First, a new flat-pate microbial electrolysis cell (MEC) was designed with high surface area anodes using carbon fibers, but without creating a large distance between the anode and the cathode (<0.5 cm) to reduce Ohmic overpotential. Through the improved design, operation, and electrochemical characterization, the applied voltages were reduced from 1.1 to ~0.85 V, at 10 A m-2. Second, PS conversion was examined through hydrolysis, fermentation, methanogenesis, and/or anode respiration. Since pretreatment often is required to accelerate hydrolysis of organic solids, I evaluated pulsed electric field technology on PS showing a modest improvement of energy conversion through methanogenesis and fermentation, as compared to the conversion from waste activated sludge (WAS) or WAS+PS. Then, a two-stage system (prefermented PS-fed MEC) yielded successful performance in terms of Coulombic efficiency (95%), Coulombic recovery (CR, 80%), and COD-removal efficiency (85%). However, overall PS conversion to electrical current (or CR) through pre-fermentation and MEC, was just ~16%. Next, a single-stage system (direct PS-fed MEC) with semi-continuous operation showed 34% CR at a 9-day hydraulic retention time. The PS-fed MEC also showed an important pH dependency, in which high pH (> 8) in the anode chamber improved anode respiration along with methanogen inhibition. Finally, H2O2 was produced in a PS-fed microbial electrochemical cell with a low energy requirement (~0.87 kWh per kg H2O2). These research developments will provide groundbreaking knowledge for MXC design, commercial application, and anaerobic energy conversion from other high-strength organic wastes to resources.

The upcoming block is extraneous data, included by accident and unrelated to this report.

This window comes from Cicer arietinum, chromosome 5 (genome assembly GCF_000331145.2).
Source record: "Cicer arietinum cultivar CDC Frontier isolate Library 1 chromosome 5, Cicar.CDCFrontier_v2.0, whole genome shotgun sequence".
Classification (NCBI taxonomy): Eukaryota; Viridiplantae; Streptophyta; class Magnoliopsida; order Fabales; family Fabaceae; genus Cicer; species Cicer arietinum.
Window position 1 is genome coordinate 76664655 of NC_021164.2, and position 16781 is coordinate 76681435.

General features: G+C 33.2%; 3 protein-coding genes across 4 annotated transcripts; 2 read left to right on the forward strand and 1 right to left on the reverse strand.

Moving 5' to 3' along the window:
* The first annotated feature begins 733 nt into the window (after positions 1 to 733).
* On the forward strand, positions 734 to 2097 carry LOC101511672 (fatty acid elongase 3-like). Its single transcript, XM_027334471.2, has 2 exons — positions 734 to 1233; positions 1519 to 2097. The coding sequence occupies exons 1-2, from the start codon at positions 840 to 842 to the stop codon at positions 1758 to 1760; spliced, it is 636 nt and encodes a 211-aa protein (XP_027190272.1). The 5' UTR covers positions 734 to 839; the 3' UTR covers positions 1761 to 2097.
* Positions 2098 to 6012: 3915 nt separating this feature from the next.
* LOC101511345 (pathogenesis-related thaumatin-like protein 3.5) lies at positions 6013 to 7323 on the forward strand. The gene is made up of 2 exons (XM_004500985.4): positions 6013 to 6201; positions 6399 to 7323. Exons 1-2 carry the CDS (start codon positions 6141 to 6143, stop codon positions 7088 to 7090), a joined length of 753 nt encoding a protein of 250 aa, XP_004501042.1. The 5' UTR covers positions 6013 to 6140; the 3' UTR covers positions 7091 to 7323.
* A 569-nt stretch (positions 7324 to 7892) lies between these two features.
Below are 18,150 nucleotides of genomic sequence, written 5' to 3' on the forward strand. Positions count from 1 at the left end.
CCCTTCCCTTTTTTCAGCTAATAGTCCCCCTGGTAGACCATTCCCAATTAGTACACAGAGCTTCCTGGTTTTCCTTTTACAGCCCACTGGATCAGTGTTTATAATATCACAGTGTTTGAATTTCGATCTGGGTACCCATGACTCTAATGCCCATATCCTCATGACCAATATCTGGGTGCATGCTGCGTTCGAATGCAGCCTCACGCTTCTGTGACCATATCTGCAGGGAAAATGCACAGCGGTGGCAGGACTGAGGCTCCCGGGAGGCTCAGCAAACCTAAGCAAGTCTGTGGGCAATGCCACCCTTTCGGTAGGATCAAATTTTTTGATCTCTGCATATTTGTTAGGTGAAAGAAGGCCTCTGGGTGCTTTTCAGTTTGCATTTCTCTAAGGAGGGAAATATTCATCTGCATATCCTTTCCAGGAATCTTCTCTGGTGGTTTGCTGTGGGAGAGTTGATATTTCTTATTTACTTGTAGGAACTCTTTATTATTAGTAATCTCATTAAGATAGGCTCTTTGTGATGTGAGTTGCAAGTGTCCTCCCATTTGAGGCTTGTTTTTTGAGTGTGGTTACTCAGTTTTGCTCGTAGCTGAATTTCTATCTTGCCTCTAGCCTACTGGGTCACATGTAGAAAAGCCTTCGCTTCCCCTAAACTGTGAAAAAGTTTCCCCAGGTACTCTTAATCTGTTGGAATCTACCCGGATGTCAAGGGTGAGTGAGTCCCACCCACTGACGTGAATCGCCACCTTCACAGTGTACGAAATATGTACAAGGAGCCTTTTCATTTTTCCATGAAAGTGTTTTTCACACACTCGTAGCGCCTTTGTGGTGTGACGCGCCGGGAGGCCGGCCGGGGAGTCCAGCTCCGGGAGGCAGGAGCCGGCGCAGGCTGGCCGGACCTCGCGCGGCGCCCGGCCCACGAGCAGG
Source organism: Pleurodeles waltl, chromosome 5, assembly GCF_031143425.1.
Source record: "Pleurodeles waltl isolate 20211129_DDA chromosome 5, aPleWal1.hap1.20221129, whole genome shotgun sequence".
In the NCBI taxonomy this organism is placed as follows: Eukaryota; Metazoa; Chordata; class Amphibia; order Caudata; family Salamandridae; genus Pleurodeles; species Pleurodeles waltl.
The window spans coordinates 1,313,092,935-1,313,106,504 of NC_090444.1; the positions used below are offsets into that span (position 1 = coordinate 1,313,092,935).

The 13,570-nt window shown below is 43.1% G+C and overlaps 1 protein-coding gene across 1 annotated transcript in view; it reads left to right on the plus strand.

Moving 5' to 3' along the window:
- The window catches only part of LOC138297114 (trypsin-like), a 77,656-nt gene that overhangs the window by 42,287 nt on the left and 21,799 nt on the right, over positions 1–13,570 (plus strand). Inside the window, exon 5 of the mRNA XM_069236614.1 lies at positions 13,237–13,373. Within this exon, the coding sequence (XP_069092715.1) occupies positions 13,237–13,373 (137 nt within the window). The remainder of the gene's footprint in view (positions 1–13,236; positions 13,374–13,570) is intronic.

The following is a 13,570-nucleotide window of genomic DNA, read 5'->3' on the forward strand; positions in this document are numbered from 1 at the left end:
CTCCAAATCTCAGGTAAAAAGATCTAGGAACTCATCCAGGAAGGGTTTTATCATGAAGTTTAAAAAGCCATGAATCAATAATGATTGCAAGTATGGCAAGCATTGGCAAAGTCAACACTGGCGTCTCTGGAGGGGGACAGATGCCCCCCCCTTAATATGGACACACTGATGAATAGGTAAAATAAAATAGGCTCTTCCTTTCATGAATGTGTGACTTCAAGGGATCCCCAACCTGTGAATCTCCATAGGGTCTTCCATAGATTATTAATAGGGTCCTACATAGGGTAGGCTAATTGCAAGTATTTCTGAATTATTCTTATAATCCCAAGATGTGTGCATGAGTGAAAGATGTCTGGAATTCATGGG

Contributors

Agent

Created

Date Created
  • 2016

154650-Thumbnail Image.png

Energy and the environment: electrochemistry of electron transport pathways in anode-respiring bacteria and energy technology and climate change in science textbooks

Description

The finite supply of current energy production materials has created opportunities for the investigation of alternative energy sources in many fields. One example is the use of microorganisms in

The finite supply of current energy production materials has created opportunities for the investigation of alternative energy sources in many fields. One example is the use of microorganisms in bioenergy applications, such as microbial fuel cells. Present in many types of environments, microorganisms with the ability to respire solid electron acceptors have become of increasing relevance to alternative energy and wastewater treatment research. In this dissertation, several aspects of anode respiration are investigated, with the goal of increasing the limited understanding of the mechanisms of electron transport through the use of advanced electrochemical methods. Biofilms of Geobacter sulfurreducens, the model anode respiring organism, as well as its alkaliphilic relative, Geoalkalibacter ferrihydriticus, were investigated using chronoamperometry, electrochemical impedance spectroscopy, and cyclic voltammetry.